Jackie shouts out something about how she knows what happened at Alicia’s house. Was it Zach’s condoms she found and Peter found in Alicia’s drawer? Is she the reason Peter thinks Alicia and Will have been having an affair?
Meanwhile, Alicia’s discussions with her client Engler are dipping into dangerously personal territory. Engler believes monogamy is unnatural. She’s married with three kids, because her husband is the person she wants to spend more time with than any other man or woman, but she believes that true love is letting the other person free to explore other possibilities. As she says these things, you just know Alicia is thinking of Will. (It’s played out later with an utterly cheesy scene in which she stares longingly at his picture as one of Chicago’s “20 Most Eligible Bachelors.”) But Alicia isn’t buying it. Someone always gets hurt, no matter how consenting they may seem about an open relationship.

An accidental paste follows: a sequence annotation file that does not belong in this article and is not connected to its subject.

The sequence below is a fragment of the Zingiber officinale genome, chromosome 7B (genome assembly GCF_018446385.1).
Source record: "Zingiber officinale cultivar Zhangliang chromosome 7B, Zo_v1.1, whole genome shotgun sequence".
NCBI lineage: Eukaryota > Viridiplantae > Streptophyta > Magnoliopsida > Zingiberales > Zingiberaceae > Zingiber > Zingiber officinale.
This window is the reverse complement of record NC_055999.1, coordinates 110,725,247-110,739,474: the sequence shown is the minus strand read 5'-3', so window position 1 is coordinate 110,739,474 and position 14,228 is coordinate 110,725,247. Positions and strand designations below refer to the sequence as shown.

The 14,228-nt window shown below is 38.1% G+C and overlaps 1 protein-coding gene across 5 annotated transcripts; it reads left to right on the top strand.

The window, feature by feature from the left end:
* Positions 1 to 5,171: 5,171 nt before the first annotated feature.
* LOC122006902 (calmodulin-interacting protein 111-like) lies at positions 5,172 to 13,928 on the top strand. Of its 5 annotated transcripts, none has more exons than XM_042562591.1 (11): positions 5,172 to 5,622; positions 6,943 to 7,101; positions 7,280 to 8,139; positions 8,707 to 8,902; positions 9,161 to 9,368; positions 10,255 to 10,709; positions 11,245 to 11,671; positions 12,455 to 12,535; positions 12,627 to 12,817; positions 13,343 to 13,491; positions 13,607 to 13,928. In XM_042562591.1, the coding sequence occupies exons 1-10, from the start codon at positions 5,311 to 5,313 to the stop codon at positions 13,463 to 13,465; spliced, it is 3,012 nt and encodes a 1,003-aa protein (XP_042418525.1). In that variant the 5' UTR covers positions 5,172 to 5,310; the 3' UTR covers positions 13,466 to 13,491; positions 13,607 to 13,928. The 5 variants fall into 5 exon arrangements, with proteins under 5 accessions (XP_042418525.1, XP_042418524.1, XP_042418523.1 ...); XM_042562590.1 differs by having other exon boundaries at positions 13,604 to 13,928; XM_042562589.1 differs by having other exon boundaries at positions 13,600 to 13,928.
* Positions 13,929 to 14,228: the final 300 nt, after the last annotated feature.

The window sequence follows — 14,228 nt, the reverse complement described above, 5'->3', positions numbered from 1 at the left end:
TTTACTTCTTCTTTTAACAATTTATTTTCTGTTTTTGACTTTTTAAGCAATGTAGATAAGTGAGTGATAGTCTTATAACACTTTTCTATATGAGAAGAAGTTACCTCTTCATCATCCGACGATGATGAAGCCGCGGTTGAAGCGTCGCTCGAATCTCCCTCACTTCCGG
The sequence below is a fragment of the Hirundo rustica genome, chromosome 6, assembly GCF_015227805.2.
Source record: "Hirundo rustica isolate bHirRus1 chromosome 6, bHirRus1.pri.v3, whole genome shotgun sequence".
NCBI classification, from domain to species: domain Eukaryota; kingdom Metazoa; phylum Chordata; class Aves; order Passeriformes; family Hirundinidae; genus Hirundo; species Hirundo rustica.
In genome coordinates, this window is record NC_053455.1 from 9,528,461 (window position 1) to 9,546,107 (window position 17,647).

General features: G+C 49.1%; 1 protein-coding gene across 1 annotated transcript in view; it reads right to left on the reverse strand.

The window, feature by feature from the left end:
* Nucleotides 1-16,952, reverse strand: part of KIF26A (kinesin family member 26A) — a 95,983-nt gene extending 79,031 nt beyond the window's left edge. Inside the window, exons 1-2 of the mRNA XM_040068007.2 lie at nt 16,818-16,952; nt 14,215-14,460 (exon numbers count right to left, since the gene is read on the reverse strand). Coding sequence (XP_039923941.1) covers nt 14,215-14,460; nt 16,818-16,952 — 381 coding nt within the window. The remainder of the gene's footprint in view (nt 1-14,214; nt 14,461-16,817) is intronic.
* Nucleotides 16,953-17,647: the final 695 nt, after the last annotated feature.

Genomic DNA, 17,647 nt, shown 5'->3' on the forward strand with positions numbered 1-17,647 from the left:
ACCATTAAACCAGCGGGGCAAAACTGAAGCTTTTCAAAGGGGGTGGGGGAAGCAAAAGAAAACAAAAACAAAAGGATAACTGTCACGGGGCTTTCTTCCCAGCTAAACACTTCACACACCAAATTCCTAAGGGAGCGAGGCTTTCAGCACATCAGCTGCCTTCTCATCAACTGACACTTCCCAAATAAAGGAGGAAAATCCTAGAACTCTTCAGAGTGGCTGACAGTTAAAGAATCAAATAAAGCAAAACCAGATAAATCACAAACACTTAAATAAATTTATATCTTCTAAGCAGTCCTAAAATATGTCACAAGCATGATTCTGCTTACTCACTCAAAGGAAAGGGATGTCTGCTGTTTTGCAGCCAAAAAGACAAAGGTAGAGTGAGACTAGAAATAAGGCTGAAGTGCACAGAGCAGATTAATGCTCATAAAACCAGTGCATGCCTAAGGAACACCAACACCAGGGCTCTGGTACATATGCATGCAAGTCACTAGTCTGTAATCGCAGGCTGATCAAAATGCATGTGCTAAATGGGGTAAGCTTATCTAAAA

Alicia is right, the Kings want us to know. As this rather ridiculous case plays out, we find out that Stephanie’s supposedly free-spirited husband is the one who killed that guy and whacked his penis off out of jealousy over him sleeping with his wife. And Stephanie, upon learning her husband murdered because he wanted her all for himself, unexpectedly runs into the next room and practically mounts him right there on the Lockhart Gardner armchairs. The conclusion seems to be that monogamy is everyone’s first choice; cheaters just go the other way because they’re self-loathing and looking for a power trip or validation, or they’re afraid of getting rejected first.
Can Alicia find the faithful partner she wants in Will? We certainly seem to be headed that way. But will Alicia cheating right back at Peter sabotage any chance she has to feel happy with herself and happy with her relationship with Will? If she goes for it with Will right now in her vulnerable state, we have the feeling that they’ll never stand a chance.